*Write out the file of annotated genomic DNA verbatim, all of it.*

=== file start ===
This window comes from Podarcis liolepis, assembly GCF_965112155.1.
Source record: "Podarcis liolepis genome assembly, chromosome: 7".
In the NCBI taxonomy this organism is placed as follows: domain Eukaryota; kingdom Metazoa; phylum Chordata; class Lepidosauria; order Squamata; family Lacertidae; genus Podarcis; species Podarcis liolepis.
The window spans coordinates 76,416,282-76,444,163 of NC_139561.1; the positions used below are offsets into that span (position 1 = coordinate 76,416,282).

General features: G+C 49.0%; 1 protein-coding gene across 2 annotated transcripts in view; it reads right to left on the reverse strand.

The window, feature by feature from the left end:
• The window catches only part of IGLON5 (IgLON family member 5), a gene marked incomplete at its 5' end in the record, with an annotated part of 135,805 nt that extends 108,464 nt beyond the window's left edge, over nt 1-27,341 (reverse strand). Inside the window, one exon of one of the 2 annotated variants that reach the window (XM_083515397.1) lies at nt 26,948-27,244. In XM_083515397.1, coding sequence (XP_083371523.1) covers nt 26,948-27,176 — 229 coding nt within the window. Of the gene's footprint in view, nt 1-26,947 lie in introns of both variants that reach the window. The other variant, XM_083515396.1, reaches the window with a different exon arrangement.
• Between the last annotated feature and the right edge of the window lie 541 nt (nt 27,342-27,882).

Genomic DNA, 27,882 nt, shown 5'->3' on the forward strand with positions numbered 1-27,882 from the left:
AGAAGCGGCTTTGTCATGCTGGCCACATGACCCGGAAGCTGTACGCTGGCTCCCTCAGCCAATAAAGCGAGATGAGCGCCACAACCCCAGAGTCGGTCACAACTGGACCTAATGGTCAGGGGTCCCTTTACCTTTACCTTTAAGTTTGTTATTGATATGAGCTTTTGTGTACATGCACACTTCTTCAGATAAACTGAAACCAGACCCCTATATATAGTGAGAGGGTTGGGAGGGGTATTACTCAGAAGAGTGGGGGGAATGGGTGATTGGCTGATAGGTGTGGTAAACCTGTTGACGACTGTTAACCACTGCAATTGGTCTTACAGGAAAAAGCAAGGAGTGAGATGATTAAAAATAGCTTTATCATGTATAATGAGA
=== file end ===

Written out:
This window comes from Podarcis liolepis, assembly GCF_965112155.1.
Source record: "Podarcis liolepis genome assembly, chromosome: 7".
In the NCBI taxonomy this organism is placed as follows: domain Eukaryota; kingdom Metazoa; phylum Chordata; class Lepidosauria; order Squamata; family Lacertidae; genus Podarcis; species Podarcis liolepis.
The window spans coordinates 76,416,282-76,444,163 of NC_139561.1; the positions used below are offsets into that span (position 1 = coordinate 76,416,282).

General features: G+C 49.0%; 1 protein-coding gene across 2 annotated transcripts in view; it reads right to left on the reverse strand.

The window, feature by feature from the left end:
• The window catches only part of IGLON5 (IgLON family member 5), a gene marked incomplete at its 5' end in the record, with an annotated part of 135,805 nt that extends 108,464 nt beyond the window's left edge, over nt 1-27,341 (reverse strand). Inside the window, one exon of one of the 2 annotated variants that reach the window (XM_083515397.1) lies at nt 26,948-27,244. In XM_083515397.1, coding sequence (XP_083371523.1) covers nt 26,948-27,176 — 229 coding nt within the window. Of the gene's footprint in view, nt 1-26,947 lie in introns of both variants that reach the window. The other variant, XM_083515396.1, reaches the window with a different exon arrangement.
• Between the last annotated feature and the right edge of the window lie 541 nt (nt 27,342-27,882).

Genomic DNA, 27,882 nt, shown 5'->3' on the forward strand with positions numbered 1-27,882 from the left:
AGAAGCGGCTTTGTCATGCTGGCCACATGACCCGGAAGCTGTACGCTGGCTCCCTCAGCCAATAAAGCGAGATGAGCGCCACAACCCCAGAGTCGGTCACAACTGGACCTAATGGTCAGGGGTCCCTTTACCTTTACCTTTAAGTTTGTTATTGATATGAGCTTTTGTGTACATGCACACTTCTTCAGATAAACTGAAACCAGACCCCTATATATAGTGAGAGGGTTGGGAGGGGTATTACTCAGAAGAGTGGGGGGAATGGGTGATTGGCTGATAGGTGTGGTAAACCTGTTGACGACTGTTAACCACTGCAATTGGTCTTACAGGAAAAAGCAAGGAGTGAGATGATTAAAAATAGCTTTATCATGTATAATGAGA